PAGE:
Fair-weather sports fans -  I can’t stand them.  I don’t even like them when they are pulling for one of my  teams that is playing well in a particular year.(I realize using the word “my” is not really correct and just goes to show how sick sports fans can be – thinking a team is “theirs” in any capacity.)   Take this year, for instance.  There are Chicago Cubs shirts, hats, bumper stickers, eye patches and band-aids coming out of the woodwork.  I’m going to guess that some poor suckers around here decided to get a Cubs tattoo in the past couple of months.  When the Cubs fall flat in the post-season yet again, they can commiserate with the fools who got Cubs tattoos in 1984 or 2003 and are still waiting.  Personally, I can’t stand the Cubs, but I am especially annoyed by those who are suddenly Cubs fans this year now that the team is (it kills me to say it) winning.  I at least have an ounce of respect for real Cubs fans who are there year in and year out.  (Not like, but respect.)  Those people have provided some real humor to my life as they continue to believe “this is the year” every year until the Cubs blow it yet again (something that will likely occur again in the next month or so).

However, I can only laugh at them so heartily.  Why?  Because I’m just like them.  I realized it yesterday afternoon somewhere in the 3rd quarter of the Cincinnati Bengals football game I sat through despite near hurricane force wins and another pitiful performance by the team.  I have never been one of those fair-weather fans.  I stick by my (there’s that sad word again) teams no matter what.  I don’t throw away a hat or a shirt when they are losing.  I don’t lie about who I like when I talk sports with someone, no matter how embarrassing it might be to say, “I like the Bengals.”  I have been a loyal fan.

I’m not sure that can continue.  For those of you who don’t know, the Bengals were good during most of the 80s and went to two Super Bowls.  The 90s were, umm, a different story.  They stunk.  Yes, for a whole decade, they stunk.  The early part of the 2000s were similar.  Then, Carson Palmer, Chad Johnson and Marvin Lewis came along, and in 2005, they were very good.  Looking back, I almost wish that year had not happened.  It was sort of like 2003 for Chicago Cubs fans.  It was one of those so close years that convince you the team is almost there.  Things have gone down hill for the Bengals since that year.  Yesterday, I saw a team in disarray.  I saw a team that looks like it’s the worst-coached team in football.  I saw a team whose players, for the most part, look defeated and lost.  I saw a crowd that found the perfect opportunity to boo loudly when it was announced that this game was the (I think) thirty-somethingish straight sell-out.  The fans were booing the team, the owner, and I think, themselves for the product they were witnessing despite their loyal support.  They were collectively thinking, “Why are we selling this place out?”  I think that streak will be in jeopardy (but not this season because the seats are already sold).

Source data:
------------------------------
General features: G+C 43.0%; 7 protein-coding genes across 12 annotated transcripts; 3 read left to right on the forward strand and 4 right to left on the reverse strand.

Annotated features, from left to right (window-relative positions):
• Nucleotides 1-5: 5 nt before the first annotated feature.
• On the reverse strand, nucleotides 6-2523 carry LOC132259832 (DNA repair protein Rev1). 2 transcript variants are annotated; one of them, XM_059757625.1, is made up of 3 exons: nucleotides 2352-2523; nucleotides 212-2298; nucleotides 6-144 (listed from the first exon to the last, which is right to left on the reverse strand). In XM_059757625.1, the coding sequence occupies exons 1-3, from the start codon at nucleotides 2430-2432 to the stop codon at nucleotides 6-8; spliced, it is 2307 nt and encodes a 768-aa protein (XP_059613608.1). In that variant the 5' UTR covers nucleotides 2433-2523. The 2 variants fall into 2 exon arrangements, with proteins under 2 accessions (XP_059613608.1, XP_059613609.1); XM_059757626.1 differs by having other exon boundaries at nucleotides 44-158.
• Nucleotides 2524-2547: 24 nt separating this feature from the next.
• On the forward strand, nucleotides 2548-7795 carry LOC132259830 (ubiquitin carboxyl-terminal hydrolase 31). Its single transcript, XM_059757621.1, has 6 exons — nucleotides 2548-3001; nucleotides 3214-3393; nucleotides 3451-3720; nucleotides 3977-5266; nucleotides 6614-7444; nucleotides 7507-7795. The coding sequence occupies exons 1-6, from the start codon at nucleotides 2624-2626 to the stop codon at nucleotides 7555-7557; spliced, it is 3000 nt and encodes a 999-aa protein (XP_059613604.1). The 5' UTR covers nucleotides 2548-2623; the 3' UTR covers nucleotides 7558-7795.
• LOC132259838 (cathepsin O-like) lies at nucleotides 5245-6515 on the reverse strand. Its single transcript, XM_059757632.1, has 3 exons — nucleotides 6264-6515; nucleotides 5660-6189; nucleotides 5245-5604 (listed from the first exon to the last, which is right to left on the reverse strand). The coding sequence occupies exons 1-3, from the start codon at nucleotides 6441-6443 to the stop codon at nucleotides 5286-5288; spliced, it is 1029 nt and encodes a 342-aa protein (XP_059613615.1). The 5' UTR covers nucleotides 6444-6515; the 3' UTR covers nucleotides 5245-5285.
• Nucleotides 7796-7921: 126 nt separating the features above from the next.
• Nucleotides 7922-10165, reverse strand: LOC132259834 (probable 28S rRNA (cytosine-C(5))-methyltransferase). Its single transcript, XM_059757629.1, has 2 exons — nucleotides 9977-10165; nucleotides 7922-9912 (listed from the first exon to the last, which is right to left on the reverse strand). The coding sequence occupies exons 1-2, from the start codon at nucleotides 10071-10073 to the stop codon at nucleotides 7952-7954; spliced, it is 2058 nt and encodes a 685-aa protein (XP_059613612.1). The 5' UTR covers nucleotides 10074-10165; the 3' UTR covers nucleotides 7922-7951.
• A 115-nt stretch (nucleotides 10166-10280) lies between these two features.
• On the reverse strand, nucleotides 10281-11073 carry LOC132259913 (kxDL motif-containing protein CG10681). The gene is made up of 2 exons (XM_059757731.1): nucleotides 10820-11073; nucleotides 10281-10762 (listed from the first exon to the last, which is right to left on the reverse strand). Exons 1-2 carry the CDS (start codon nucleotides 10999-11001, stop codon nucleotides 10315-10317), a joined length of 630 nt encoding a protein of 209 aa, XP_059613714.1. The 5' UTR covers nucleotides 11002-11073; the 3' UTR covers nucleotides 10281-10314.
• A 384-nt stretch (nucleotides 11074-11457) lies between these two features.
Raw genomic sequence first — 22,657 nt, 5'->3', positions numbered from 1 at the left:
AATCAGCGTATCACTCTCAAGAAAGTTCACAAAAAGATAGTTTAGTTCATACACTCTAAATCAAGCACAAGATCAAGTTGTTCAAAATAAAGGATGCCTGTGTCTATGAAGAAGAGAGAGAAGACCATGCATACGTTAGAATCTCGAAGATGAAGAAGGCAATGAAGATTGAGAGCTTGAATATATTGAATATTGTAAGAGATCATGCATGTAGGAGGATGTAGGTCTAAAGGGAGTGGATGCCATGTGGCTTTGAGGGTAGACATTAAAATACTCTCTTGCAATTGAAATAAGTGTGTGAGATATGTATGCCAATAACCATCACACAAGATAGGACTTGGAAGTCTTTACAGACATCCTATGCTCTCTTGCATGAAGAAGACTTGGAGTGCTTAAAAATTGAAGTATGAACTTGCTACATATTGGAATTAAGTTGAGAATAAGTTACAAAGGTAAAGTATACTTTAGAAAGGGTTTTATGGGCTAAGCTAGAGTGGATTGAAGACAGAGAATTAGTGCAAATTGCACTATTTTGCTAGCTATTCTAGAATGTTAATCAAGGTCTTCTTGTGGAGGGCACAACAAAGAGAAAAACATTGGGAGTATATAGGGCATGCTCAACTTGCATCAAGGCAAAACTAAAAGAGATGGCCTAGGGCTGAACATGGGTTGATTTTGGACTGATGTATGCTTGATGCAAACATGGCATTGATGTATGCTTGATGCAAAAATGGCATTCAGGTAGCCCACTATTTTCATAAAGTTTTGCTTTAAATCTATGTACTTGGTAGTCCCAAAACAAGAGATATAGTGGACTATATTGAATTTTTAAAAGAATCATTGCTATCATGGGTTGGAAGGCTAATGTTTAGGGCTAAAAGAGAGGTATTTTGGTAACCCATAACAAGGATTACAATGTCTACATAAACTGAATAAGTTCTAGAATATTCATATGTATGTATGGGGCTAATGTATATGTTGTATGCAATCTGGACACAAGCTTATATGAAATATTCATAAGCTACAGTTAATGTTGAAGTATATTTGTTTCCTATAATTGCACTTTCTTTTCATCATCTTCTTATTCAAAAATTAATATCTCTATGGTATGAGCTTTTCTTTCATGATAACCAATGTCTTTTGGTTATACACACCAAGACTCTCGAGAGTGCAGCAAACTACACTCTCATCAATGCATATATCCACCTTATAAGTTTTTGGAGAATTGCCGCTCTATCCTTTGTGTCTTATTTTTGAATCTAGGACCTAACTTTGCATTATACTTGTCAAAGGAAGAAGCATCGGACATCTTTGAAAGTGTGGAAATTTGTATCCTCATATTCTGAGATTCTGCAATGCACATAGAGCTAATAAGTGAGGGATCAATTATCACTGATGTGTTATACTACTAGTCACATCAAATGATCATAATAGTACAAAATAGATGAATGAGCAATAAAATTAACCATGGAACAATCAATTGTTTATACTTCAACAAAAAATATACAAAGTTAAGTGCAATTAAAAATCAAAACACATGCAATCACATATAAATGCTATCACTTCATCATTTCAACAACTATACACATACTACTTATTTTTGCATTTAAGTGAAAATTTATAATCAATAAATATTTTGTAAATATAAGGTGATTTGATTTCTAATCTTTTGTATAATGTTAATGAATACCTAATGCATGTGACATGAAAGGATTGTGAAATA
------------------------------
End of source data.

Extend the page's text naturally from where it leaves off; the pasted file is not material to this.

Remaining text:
I actually find myself considering “dropping” one of my teams until they prove they are better.  I know I have the full support of my wife, who puts professional sports right up there with laundry lint in importance.  You can bash me all you want.  However, if you do, keep in mind you are bashing someone who never, never even considered “dropping” a team in the thirty years or so that I’ve followed sports.

Steelers and Browns fans can leave comments about what a joke the Bengals are if they wish.  I want you to know, though, that it won’t affect me one bit as I could not be any lower on this team.